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March 6, 2008


Pitchfork's Guest List features Tom and Gareth Campesinos!, of Los Campesinos!.

>> Favorite Song Ever

TC: Inevitably, mine's a Pavement song, probably "Gold Soundz". I think it's my idea of the perfect pop song. It has this combination of euphoria and melancholy that Pavement seemed to do so well, and the line, "So drunk, in the August sun/ And you're the kind of girl I like/ Because you're empty, and I'm empty," always gives me goosebumps.

GC: Either "In Accordance to Natural Law" by Bikini Kill-- in 28 seconds it says more than most bands do in an entire discography-- or "Come Out 2Nite" by Kenickie.

The Cincinnati Enquirer profiles local bands headed to SXSW.

The New Statesman interviews singer-songwriter and cartoonist Jeffrey Lewis.

Should politics and art mix?

Politics and art can’t help but mix. If art is simply a balm of escapism, then the political repercussions of that art serve to mollify and blind people. This is not to say that in its highest forms art should be proselytising or annoying. Don’t like homophobic lyrics? Go write something more intelligent and enlightened – but at the end of the day it comes down to whichever is the more awesome song.

The Age profiles Zach Condon of Beirut.

It's a story as old as time itself: teenager from New Mexico drops out of high school, relocates to Paris, goes travelling through Eastern Europe in search of Balkan gypsy music, makes an album marrying Balkan horns to Magnetic Fields-ish pop songs, becomes rousing indie success story and tours the world before he hits 21. Welcome to the life of Zach Condon, leader of the one-man band turned 10-piece touring behemoth, Beirut.

An SFist blogger offers his Noise Pop 2008 experiences from the perspective of the merch booth.

Friday: We took a break from volunteering and attended the Mountain Goats show at Bimbo's, accompanied by Jeffrey Lewis & the Jitters, Okay, and Aim Low Kid (disclosure: they're fronted by our spouse). It was another stellar night with a really happy crowd and happy and talented bands. We were thrilled to see the Mountain Goats live, and we are now even more enamored with John Darnielle. Behind his awkward storyteller persona, he is a charismatic and top-notch entertainer, and his drummer and bass player amazed us as well.

Wilco's Jeff Tweedy writes about his migraine suffering in the New York Times.

In the worst periods of migraine suffering — in particular during the making of the record “A Ghost Is Born” —the cycle of pain and pain relief and pain killer abuse got really difficult to dig out of. I was rarely able to function for more than a few hours a day. For a lot of that record I was just trying not to be too drugged out and as a result I was suffering from enormous migraine type throbbing pain. Quite a bit of that came out on “A Ghost Is Born.” There is a lot of material that mirrored my condition. In particular there’s a piece of music — “Less Than You Think” — that ends with a 12-minute drone that was an attempt to express the slow painful rise and dissipation of migraine in music. I don’t know why anyone would need to have that expressed to them musically. But it was all I had.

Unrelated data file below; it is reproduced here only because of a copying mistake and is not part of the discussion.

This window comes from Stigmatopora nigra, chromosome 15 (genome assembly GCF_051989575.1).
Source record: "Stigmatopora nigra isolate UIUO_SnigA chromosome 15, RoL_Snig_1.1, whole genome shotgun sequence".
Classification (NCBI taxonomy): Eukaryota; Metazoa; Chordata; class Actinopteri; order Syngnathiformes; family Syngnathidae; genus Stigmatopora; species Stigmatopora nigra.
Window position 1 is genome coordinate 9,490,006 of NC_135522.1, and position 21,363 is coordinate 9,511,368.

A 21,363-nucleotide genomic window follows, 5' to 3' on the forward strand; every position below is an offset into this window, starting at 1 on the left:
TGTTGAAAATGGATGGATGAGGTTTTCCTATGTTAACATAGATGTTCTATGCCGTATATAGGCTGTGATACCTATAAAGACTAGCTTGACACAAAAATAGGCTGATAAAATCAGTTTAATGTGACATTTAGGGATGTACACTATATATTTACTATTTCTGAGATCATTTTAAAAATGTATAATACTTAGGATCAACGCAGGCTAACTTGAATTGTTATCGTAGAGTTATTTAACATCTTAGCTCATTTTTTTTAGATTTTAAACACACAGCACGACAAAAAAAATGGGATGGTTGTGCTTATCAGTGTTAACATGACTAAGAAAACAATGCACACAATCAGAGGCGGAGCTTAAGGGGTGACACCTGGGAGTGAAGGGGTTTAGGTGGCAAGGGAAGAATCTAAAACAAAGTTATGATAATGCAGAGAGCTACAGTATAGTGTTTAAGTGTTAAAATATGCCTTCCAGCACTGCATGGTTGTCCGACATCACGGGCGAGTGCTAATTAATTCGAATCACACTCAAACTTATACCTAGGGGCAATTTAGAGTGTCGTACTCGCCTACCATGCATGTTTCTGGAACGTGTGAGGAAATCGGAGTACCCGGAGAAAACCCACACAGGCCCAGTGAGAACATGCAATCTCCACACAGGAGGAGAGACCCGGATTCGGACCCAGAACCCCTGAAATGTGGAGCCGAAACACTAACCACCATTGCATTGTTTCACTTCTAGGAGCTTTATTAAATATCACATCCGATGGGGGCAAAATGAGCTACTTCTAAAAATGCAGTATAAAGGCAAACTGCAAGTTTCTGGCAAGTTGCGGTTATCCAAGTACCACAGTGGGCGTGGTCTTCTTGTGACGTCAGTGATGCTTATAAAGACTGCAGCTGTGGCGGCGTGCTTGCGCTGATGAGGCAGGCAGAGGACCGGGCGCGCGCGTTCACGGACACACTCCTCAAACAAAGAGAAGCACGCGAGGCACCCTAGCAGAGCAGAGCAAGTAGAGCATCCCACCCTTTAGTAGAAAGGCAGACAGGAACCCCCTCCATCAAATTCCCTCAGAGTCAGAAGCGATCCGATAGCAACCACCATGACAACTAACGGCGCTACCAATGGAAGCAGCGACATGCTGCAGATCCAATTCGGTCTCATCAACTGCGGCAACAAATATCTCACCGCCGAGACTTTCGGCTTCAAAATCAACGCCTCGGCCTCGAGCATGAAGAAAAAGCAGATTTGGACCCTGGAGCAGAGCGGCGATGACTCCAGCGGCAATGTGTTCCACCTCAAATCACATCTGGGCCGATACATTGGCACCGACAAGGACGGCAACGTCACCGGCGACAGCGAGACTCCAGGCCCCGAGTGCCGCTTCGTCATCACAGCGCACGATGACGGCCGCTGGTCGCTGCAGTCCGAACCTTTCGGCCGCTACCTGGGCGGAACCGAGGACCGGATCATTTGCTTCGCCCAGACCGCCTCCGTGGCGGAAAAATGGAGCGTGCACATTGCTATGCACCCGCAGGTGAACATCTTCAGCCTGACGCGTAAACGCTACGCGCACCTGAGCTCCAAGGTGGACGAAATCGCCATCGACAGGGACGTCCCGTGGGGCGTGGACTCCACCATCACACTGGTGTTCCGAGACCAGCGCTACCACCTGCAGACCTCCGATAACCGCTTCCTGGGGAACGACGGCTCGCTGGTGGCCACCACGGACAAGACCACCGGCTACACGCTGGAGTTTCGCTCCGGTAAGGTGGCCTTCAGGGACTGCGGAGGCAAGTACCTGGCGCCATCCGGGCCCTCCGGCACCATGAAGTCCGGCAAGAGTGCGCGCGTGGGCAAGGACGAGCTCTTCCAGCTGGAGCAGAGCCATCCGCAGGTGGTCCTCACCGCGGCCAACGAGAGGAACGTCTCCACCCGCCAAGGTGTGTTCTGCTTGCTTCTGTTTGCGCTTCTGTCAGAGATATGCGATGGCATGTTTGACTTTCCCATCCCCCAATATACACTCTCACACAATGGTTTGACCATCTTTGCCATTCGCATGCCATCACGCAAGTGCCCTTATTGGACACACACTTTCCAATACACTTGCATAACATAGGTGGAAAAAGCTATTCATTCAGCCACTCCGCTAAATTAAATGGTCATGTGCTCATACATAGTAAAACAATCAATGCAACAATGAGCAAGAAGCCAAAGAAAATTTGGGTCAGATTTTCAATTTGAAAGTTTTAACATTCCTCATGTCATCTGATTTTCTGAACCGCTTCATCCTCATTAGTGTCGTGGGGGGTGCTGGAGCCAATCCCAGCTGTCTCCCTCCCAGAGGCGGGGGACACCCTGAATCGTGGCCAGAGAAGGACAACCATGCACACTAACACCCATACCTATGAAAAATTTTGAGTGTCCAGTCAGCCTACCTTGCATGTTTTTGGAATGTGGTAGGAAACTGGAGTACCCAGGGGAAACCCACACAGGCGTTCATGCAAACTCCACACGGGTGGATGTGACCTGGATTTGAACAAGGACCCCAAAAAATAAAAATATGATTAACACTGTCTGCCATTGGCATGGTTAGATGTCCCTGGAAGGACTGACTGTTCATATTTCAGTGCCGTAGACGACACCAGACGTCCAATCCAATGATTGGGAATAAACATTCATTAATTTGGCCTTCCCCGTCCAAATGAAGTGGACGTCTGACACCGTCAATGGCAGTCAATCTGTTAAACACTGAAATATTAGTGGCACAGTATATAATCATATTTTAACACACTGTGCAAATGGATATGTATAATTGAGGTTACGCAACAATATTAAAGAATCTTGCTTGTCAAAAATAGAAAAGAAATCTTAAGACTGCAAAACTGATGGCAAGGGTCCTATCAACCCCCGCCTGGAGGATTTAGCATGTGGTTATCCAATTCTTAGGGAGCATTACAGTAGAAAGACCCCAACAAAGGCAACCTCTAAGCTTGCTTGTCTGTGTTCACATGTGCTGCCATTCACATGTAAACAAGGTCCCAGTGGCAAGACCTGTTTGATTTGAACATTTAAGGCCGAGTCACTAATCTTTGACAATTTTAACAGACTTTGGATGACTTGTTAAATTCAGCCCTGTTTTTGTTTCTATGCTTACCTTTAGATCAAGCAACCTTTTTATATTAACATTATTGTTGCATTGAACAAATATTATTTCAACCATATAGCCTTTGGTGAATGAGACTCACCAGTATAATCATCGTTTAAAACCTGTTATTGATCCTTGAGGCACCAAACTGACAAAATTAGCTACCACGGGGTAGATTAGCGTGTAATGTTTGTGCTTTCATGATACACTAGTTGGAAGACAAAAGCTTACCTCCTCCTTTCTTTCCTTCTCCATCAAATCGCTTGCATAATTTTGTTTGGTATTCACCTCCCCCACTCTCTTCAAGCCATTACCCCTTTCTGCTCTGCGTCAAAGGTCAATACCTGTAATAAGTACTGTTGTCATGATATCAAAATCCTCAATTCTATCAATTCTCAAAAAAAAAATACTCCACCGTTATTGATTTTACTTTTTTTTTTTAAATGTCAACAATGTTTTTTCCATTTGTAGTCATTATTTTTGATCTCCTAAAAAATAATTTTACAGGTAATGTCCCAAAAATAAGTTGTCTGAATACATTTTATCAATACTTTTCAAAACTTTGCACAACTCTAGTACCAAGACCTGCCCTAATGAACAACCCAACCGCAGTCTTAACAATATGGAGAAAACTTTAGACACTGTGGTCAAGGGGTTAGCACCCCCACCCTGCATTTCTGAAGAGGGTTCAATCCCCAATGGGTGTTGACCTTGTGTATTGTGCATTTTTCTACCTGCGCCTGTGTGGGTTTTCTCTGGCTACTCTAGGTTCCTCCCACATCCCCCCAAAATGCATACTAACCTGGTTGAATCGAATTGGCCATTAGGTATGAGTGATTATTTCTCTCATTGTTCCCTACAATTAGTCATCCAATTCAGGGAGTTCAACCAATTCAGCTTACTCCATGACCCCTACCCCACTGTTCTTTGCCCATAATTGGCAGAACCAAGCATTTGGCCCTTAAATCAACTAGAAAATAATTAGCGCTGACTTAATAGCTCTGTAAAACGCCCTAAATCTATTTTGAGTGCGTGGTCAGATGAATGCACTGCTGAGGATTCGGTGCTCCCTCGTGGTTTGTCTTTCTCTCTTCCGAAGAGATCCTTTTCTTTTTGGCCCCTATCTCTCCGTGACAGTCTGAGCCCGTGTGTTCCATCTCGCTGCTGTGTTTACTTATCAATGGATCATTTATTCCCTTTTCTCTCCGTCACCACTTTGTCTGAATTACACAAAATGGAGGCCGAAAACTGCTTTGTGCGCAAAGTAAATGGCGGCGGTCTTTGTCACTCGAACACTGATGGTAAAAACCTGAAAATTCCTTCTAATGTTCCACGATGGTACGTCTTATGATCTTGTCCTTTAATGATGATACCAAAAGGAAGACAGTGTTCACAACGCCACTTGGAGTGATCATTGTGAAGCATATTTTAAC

Glide interviews Stephen Malkmus about his new album, Real Emotional Trash.

The last three albums have been a bit dark, especially compared to your first solo album Stephen Malkmus, and Real Emotional Trash only really has one pop song – “Gardenia.” Is there a reason for that?

I like tougher or darker sounds – that feeling is more what I get from music. I like beautiful things too, but it’s basically against the system, or something. It’s about the underside of feelings, sort of a release, a chance to just go and rip. You’re allowed to do that there. You’re not really allowed to do that so often. But you can control it, obviously, into a form. It’s not all release; it shows man’s urge to make something that has craft, but just on the darker end of the street.

Smashing lists 25 brilliant animated short movies.

Drowned in Sound interviews Nina Persson of the Cardigans about the band's new greatest hits album.

You don’t sound like you’re likely to be playing these songs into your forties or fifties, then…

We’re not The Rolling Stones! So nope, I don’t think that’ll happen. I am glad we’re putting the Best Of out now – I’m really proud of it and it’s really fun. And I wouldn’t have this house without its songs!

Seth Godin has transcribed a speech he made about the music industry and placed it on his blog.

Music is not in trouble. I believe more people are listening to more music now than any time in the history of the world. Probably five times more than twenty years ago...that much! But, the music business is in trouble. And the reason the music business is in trouble is because remember all those pieces of good news?...every single one of them is not true anymore. Every. One. Now, if you want to, you can curse the fact the Solomon’s couldn’t figure out how to keep the tower going. You can curse the fact that it’s really easy to copy a CD. You can curse the fact that we don’t care about the American top 40. You can curse the fact that there isn’t top 40 radio that matters. What good is that going to do? Or, we could think about the fact that you have more momentum and more assets and more talented people than any body else.

The Wall Street Journal profile mp3 blogs that feature out-of -print vinyl albums.

Mr. Franken, a 38-year old dispatcher for a sprinkler company from Los Angeles, says the idea behind the site was to write about the most obscure artists he and his friends could find, like country singer Joan Harris and '60s pop-singer Trini Lopez. They tend to stick with hard-to-find music, Mr. Franken says. But occasionally they write about famous artists if they can dig up embarrassing old recordings, like the little-known band called Attila that features a young Billy Joel. A 1970 album cover features Mr. Joel and a band mate dressed like Attila the Hun surrounded by sides of beef.